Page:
You may have heard your doctor or child’s teacher use the term “receptive language” or maybe you heard your pediatrician use the term “expressive communication”. It’s possible that you read about it in a book or are just generally curious about expressive language vs receptive language. The two terms are very intertwined and both are needed for communication.
What is receptive language?
Receptive language is being able to understand what someone else is trying to tell you. Receptive language is not limited to understanding spoken words, but also sign language, written words, and even body language (although that really gets into social communication).
Receptive language is someone saying “cup” and your child knowing that you are talking about the thing that you put their milk in.
Receptive language is also being able to follow a set of simple or complex directions.
What is expressive language?
Expressive language is communication output. It is what you say or tell someone using spoken words, sign language, body language, or written words.
Most commonly, we think of expressive language as spoken words. When a doctor or educator is asking about your child’s expressive language, they are probably thinking of how many words your child can say on their own. However, if you have taught your child baby sign or ASL, that absolutely counts as expressive language! (Check out my article here for how to get started with baby sign.)
Expressive language means telling others your own thoughts, ideas, and opinions. While a lot of learning language comes from repeating someone else, true expressive language is when your child can say or sign words without you doing them first. Again, this will take time, but it’s an important distinction to make. If your child seems to be behind in expressive language, check out my post here with my best tips for late talkers.
Is receptive or expressive language more important?
Asking if receptive language or expressive language is more important is extremely difficult to answer. It is kind of like asking if it’s more important to mix the bread dough together or bake the bread dough. Because of course, your bread won’t be good if you don’t stir all of the ingredients together, but it will be gross if you don’t bake it. Both are very important and necessary steps in making bread.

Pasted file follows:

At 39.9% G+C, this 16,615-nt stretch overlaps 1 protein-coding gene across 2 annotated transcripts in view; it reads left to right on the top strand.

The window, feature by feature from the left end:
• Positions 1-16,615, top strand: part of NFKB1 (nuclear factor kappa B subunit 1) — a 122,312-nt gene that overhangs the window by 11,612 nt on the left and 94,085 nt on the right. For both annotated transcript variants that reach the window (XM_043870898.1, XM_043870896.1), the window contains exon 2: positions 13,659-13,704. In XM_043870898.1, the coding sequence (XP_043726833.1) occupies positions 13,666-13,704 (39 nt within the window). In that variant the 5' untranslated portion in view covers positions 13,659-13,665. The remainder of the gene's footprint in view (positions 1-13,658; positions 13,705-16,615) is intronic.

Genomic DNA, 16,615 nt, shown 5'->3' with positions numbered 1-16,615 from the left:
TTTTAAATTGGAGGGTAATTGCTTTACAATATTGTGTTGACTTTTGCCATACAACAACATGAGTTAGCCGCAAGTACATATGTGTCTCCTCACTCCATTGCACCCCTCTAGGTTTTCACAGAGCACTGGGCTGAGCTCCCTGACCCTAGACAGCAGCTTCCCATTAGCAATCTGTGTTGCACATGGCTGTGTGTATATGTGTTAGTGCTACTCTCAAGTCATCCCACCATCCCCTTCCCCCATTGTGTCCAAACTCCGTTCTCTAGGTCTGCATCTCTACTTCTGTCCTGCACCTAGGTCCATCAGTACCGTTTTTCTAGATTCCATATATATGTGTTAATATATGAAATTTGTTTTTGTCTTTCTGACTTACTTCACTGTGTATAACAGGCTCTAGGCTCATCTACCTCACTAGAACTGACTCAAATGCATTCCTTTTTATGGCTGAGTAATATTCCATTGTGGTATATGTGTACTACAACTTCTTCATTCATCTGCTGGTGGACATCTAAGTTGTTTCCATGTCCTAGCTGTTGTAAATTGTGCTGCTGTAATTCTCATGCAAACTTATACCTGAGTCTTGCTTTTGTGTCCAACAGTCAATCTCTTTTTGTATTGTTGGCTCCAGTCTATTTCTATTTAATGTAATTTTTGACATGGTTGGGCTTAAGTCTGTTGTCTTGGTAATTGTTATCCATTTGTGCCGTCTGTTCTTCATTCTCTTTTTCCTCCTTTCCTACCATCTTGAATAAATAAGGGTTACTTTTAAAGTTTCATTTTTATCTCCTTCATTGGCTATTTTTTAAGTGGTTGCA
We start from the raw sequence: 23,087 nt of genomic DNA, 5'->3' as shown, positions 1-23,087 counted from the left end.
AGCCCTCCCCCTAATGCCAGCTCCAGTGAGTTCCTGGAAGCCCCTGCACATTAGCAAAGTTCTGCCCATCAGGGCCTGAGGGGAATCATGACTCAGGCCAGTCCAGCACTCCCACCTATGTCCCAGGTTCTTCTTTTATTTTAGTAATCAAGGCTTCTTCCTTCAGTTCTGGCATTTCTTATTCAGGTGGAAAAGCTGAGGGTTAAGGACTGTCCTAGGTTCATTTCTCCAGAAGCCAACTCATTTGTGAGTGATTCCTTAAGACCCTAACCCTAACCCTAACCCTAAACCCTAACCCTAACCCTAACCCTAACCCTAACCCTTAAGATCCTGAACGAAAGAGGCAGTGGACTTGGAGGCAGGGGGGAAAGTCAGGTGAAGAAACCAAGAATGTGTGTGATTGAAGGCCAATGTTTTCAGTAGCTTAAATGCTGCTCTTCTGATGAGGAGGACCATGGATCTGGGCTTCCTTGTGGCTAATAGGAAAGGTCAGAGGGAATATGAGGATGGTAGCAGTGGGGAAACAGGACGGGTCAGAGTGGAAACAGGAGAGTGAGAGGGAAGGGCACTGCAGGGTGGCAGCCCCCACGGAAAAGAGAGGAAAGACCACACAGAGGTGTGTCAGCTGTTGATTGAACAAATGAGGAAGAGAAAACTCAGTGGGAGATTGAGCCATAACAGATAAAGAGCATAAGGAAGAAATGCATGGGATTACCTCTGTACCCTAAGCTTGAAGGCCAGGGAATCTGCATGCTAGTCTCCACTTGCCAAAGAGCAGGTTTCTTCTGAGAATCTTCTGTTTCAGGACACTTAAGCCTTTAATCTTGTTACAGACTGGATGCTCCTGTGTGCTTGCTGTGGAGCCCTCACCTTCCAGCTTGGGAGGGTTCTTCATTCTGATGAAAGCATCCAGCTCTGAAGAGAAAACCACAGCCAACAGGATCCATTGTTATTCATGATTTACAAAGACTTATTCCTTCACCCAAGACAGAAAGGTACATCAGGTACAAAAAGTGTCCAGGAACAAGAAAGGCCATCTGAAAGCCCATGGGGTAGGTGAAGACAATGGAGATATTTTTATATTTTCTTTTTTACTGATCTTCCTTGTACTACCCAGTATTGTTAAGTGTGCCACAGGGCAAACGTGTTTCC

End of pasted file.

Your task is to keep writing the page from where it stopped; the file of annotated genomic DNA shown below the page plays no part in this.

Similarly, in order to communicate, you need to have both receptive and expressive language. Just like you have to mix the dough first before you bake it, you need receptive language first.
You cannot expressively communicate if you do not first understand the meaning of the words you are saying. If you have ever tried to learn another language, you will know exactly what I mean. You don’t just start saying “I like bread” in Spanish if you don’t know the words for I, like, and bread.
In this way, if you feel like your child needs to work on both receptive and expressive language, then work on receptive language first.
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Examples: Receptive vs Expressive Communication
Receptive language is understanding what someone else is communicating.
At the most basic level, this is when a baby hears someone saying their name and looks at the person. Babies also demonstrate receptive language when they stop an activity (even if it’s only briefly) when they are told “no”.
As babies become toddlers, they start to point at pictures of objects when they are named. Children begin to follow simple directions and eventually 2 or 3-step directions. This shows an understanding of what is being asked of them.
As children grow, receptive language includes understanding stories, reading, and following a conversation.
Receptive language is used throughout your entire life! Without good receptive language, you will not be able to learn new things, maintain relationships, or enjoy reading books.